by Austin Davis

The image of you tonight stepping out of the shower

with a towel around your hair


will be the screensaver in my brain

until the day they cut me open for science.


I’m halfway out the window, lighting a cigarette.


You smile at me from the doorway

and finger a mountain range with a wavy stream,

puffy clouds, and a grinning sun


on the steamed up mirror as if you’re hoping

that if you just keep drawing, it’ll thicken into a window.


Your footprints on the bathroom floor

look like little turtles crawling back to the ocean


and in this moment, I want to fall

from our apartment on the fifth story a little less.


Let’s make love on the wet tile,

tonguing up and down each other’s bodies


until we both believe that the sun will never rise or set.


I had a dream that daybreak is just a camera flash

and the color of our day prints across the sky

all inky and soft in the evening.


I don’t know the difference between what is real

and what I’m most afraid of,


but you’ve blown out the candle on our bedside table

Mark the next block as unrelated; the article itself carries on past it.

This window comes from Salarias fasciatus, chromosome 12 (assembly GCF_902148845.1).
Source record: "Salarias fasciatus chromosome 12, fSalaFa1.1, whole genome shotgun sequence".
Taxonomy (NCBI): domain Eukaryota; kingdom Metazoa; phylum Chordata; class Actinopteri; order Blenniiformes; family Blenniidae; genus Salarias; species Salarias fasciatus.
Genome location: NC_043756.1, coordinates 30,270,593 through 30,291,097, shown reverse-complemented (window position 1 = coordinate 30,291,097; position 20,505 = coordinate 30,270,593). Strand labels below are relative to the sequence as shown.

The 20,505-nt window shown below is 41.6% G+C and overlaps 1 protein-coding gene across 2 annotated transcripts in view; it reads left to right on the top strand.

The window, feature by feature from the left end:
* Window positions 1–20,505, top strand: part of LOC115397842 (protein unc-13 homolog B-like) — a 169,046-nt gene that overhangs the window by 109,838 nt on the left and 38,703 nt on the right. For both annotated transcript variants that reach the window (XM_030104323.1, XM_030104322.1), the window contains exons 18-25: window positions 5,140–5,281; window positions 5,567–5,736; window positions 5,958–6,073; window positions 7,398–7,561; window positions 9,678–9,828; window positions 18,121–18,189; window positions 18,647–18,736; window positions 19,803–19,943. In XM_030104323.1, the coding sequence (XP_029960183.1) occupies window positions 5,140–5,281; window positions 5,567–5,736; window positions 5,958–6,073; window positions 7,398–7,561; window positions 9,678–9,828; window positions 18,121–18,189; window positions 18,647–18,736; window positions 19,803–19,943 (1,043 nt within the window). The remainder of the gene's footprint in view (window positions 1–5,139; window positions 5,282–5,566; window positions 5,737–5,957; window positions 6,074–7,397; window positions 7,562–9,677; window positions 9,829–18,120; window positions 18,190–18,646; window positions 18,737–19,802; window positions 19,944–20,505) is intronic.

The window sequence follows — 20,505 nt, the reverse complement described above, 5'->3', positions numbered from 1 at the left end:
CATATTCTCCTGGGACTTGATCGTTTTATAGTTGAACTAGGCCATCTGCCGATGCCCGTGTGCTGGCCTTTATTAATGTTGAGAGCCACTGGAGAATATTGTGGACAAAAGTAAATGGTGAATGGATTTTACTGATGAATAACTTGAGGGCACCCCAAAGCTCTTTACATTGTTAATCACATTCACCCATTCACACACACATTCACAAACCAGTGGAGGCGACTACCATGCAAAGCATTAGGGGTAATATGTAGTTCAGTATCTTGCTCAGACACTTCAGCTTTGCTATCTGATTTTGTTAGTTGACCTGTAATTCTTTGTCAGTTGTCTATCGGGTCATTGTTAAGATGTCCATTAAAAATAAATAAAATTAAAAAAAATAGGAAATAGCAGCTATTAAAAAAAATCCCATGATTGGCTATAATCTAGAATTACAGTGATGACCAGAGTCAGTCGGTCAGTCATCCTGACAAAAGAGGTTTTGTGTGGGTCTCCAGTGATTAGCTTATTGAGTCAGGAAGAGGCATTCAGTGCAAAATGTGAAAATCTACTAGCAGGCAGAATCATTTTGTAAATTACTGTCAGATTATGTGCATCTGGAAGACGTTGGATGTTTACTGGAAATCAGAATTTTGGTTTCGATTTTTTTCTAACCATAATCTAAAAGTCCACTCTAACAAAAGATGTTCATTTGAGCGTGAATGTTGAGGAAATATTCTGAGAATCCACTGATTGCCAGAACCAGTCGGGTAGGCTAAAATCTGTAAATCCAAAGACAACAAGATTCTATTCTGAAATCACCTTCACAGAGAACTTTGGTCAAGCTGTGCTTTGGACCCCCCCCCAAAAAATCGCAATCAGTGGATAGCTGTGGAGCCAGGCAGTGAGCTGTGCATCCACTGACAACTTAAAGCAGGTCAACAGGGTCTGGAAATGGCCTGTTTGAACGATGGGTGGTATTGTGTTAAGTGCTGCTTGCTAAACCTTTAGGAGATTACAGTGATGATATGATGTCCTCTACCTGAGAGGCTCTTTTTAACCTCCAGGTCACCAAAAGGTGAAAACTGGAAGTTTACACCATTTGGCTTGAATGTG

and are crawling into bed smelling like coconut soap

and the promise of a warm tomorrow,


so I know I can smile for the photographer,

even if he is God.

Austin Davis is a poet and student activist currently studying creative writing at ASU and leading Arizona Jews For Justice’s unsheltered outreach program, AZ Hugs For the Houseless. Austin is the author of The World Isn’t the Size of Our Neighborhood Anymore (Weasel Press, 2020) and Celestial Night Light (Ghost City Press, 2020). You can find Austin on Twitter @Austin_Davis17, on Instagram @austinwdavis1 and at his website at



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